While we're all up on the Rocinha love right now, here, as a parting shot, is a fresh drawing from Zezinho DJ, a Rocinha resident studying music production in San Francisco. He's been very friendly & helpful to me re: all things funk ("o funk e minha vida" -- "funk is my life", as his motto goes), and clearly dreams often of his city on a hill and the sound that weaves it together.

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Saturday, October 07, 2006

The Bass Connection, Part 1

Wayne asked if I could post a list of which Miami bass tracks caught the ears of the funk faithful down in Rio.

I picked up two CDs of Miami bass at the pirate stands of Uruguiana market. Unfortunately I don't have them physically with me, so I can't scan you the covers. But here's the track list of the first:

Miami Beat Vol. 11

1. The Beat Club - Security (Remix)
2. N2Deep - Toss Up
3. Toddy Tee - Just Say No
4. Svemtyle - Weekend Tool
5. Renard With No Regard - How Hard Can You Throw It?
6. Beat Master Clay D & The Get Funky Crew - Move Your Body to the Beat

This is one is incomplete because some of the tracks didn't rip to mp3 -- and without the CD, I can't recall what the other tracks were (nor does Google turn up anything for "Miami Beat Vol. 11" or similar searches).

Of the 6 tracks I do have, there are two odd ones out: N2Deep and Toddy Tee are both early 90s Southern California rap groups, examples of the sound that became popularized by the likes of 2Pac and Dre (cf "California Love", et al.). That's not terribly surprising given that this is theoretically volume 11 of a compilation series -- the roster gets a bit then by that point, I imagine. Doubly unsurprising given that Miami and California comprise two-thirds of most Brazilians impression of America. New York City is the other terra cognita, with Texas/Washington forming a bizarre twin identity in people's minds on account of Bush. I suspect that'll pass after '08, however.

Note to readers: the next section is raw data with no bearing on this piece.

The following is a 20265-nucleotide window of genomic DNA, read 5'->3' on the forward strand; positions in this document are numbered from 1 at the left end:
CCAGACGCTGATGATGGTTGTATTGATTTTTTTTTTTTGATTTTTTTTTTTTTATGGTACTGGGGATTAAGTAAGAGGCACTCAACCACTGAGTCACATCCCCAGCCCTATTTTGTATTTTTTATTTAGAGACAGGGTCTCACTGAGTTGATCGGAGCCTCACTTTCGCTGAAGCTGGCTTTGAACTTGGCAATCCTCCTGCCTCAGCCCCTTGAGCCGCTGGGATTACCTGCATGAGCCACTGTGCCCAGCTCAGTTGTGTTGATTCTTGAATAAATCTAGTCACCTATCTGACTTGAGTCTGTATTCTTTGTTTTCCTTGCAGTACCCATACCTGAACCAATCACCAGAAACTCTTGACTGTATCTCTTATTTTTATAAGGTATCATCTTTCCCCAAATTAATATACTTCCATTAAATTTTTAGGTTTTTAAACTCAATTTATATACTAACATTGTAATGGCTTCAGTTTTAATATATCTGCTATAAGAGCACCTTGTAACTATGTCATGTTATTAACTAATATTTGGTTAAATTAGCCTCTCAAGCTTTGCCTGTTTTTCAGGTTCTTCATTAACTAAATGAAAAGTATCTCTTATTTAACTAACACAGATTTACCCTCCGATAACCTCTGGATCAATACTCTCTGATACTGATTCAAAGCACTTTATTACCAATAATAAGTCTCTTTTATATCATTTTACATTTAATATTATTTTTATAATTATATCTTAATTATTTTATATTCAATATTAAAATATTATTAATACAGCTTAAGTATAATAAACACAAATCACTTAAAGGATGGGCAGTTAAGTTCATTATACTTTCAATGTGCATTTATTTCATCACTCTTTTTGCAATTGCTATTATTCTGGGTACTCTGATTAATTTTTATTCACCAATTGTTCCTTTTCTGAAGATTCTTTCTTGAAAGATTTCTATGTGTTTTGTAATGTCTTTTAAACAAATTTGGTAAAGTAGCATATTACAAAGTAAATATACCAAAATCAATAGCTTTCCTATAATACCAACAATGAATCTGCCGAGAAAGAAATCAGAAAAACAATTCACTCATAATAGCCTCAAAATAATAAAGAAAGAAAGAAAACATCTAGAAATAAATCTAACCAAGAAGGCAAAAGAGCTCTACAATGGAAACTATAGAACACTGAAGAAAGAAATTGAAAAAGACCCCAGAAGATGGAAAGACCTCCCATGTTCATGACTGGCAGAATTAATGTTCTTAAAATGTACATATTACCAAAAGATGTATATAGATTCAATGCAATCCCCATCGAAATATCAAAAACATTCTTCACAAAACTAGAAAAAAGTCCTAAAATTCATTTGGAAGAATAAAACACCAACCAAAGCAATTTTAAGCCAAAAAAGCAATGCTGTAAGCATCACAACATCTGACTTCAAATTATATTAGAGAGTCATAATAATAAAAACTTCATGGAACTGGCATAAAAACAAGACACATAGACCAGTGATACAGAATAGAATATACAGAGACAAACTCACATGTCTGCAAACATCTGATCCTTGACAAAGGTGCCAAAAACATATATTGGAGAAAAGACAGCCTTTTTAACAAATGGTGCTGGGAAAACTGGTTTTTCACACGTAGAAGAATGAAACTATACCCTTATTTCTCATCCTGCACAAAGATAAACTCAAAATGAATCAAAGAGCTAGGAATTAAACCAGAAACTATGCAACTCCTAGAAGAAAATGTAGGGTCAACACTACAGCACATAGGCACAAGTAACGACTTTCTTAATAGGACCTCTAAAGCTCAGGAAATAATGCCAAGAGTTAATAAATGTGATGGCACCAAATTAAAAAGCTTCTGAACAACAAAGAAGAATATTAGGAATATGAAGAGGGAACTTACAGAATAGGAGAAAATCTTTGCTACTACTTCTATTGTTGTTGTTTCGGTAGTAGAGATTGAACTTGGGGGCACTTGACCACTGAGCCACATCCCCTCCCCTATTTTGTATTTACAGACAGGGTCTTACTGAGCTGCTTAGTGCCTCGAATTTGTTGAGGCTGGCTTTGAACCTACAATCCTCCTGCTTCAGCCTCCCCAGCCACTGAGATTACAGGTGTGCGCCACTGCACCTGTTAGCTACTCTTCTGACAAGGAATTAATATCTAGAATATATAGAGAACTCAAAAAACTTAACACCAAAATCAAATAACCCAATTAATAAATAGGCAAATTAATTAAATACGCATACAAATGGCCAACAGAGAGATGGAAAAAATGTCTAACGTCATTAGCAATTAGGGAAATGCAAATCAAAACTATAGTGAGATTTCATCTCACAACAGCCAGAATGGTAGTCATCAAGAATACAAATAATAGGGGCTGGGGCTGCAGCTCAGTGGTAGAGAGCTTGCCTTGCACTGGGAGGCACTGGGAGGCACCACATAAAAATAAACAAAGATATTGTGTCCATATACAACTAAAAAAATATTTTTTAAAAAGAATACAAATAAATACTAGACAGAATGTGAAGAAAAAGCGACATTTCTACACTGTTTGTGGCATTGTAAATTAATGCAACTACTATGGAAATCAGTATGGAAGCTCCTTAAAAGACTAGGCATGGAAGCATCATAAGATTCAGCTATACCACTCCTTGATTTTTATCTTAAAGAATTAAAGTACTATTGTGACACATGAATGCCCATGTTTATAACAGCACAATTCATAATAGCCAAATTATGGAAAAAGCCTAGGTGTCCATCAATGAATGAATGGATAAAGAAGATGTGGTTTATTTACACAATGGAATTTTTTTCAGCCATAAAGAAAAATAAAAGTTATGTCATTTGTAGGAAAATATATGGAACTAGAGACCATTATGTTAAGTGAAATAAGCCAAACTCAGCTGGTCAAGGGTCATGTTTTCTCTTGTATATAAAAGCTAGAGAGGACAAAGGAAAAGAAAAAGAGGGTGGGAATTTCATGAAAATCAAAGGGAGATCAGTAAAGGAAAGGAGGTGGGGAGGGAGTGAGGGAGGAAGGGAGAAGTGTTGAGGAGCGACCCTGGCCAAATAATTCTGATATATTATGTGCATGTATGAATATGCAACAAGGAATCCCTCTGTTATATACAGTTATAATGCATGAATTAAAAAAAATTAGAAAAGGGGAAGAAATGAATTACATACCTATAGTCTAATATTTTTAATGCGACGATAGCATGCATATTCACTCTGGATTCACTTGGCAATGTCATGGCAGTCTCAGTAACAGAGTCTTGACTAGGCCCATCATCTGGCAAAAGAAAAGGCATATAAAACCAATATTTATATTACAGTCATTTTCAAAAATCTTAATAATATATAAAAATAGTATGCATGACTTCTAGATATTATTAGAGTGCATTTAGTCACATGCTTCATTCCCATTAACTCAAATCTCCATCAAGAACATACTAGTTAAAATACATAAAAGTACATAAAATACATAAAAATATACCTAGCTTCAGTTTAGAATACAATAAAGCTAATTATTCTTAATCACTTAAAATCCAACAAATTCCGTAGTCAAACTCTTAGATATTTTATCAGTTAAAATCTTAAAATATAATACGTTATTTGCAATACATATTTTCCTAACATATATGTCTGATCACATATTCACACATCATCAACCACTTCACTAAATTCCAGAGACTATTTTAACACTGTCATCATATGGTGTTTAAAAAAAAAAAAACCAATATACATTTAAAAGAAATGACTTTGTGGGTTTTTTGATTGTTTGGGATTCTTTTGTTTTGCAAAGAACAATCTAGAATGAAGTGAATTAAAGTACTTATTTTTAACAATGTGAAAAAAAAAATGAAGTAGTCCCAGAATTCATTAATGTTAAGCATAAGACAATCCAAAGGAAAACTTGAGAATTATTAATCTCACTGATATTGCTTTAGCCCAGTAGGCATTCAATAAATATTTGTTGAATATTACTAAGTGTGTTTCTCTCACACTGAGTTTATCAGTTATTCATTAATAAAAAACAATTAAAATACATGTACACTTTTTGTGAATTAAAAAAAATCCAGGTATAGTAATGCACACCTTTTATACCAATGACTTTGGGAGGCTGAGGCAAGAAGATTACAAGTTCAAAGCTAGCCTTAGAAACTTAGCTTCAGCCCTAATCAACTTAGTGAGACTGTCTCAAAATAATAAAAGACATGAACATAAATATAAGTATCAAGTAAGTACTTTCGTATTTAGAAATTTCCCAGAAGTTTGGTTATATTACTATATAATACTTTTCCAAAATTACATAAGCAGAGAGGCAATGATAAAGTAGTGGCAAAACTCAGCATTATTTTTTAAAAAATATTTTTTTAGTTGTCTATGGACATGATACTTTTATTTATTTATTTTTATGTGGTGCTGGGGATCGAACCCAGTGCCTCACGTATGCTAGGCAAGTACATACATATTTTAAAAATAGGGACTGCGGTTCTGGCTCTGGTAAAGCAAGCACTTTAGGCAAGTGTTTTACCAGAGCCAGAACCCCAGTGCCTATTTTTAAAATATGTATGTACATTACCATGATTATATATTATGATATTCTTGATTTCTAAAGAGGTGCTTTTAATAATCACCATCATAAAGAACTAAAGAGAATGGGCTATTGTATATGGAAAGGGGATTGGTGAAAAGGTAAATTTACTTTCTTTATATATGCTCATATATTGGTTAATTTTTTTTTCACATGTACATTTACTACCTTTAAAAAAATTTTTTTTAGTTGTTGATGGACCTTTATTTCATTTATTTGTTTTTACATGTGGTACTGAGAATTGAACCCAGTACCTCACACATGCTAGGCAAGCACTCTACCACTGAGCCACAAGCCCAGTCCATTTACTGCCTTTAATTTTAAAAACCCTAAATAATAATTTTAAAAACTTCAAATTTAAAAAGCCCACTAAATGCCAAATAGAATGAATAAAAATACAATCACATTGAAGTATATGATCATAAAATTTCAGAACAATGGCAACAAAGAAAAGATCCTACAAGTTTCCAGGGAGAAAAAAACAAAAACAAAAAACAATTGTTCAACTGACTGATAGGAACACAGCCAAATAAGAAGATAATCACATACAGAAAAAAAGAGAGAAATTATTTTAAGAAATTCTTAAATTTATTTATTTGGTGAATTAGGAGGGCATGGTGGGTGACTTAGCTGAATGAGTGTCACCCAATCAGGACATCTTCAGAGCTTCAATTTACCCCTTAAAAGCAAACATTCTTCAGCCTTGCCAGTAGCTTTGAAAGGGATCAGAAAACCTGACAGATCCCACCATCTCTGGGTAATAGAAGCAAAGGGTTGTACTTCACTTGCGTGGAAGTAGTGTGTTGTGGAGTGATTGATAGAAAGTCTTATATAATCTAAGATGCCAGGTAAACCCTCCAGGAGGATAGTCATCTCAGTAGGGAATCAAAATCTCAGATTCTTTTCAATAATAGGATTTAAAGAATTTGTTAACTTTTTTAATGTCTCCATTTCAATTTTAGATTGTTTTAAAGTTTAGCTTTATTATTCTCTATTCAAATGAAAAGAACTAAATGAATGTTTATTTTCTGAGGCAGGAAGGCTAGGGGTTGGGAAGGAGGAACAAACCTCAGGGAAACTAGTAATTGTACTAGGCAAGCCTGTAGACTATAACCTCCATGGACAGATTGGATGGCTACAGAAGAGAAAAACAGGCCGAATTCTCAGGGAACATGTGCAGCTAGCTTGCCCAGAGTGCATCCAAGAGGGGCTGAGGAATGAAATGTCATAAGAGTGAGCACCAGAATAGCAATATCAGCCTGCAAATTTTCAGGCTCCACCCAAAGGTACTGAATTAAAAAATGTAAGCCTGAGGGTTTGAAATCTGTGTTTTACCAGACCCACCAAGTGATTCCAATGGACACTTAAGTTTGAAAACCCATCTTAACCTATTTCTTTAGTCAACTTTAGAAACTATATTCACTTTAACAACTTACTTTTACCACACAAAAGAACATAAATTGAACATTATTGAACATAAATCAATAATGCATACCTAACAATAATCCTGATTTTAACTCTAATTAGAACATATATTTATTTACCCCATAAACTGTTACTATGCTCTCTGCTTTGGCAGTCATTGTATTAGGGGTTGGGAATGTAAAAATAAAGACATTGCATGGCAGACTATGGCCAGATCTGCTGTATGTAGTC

What we're left with, meanwhile, are some decidedly Miami tracks, if not always identifiable ones.

The Beat Club
have a verified Miami history, although the track in question, "Security (Remix)", comes off the A-side from an eponymous 12" released in 1990 after they moved to the UK. That would help explain why this version sounds more like straight dance music (the Discogs' bio notes that they hooked up with New Order's manager upon arrival). This track also presents a good example of the Miami-Rio borrowing, live and direct:

First, note the keyboard stab at 1:13-1:16:
The Beat Club - Security (Remix)

Compare to the opening of one of my favorite recent funk tracks:
Peko, Marcelinho, and MC Gil do Andaraí - Treme Terra

Moving on, Renard With No Regard and Beat Master Clay D offer two fairly textbook examples of both strains in the Miami music scene of that era. "How Hard Can You Throw It?" winds a single chorus and snappy drum machine hits & handclaps across a very skeletal structure -- just a pure, deep bass track -- while "Move Your Body to the Beat" works the more lush sound of freestyle.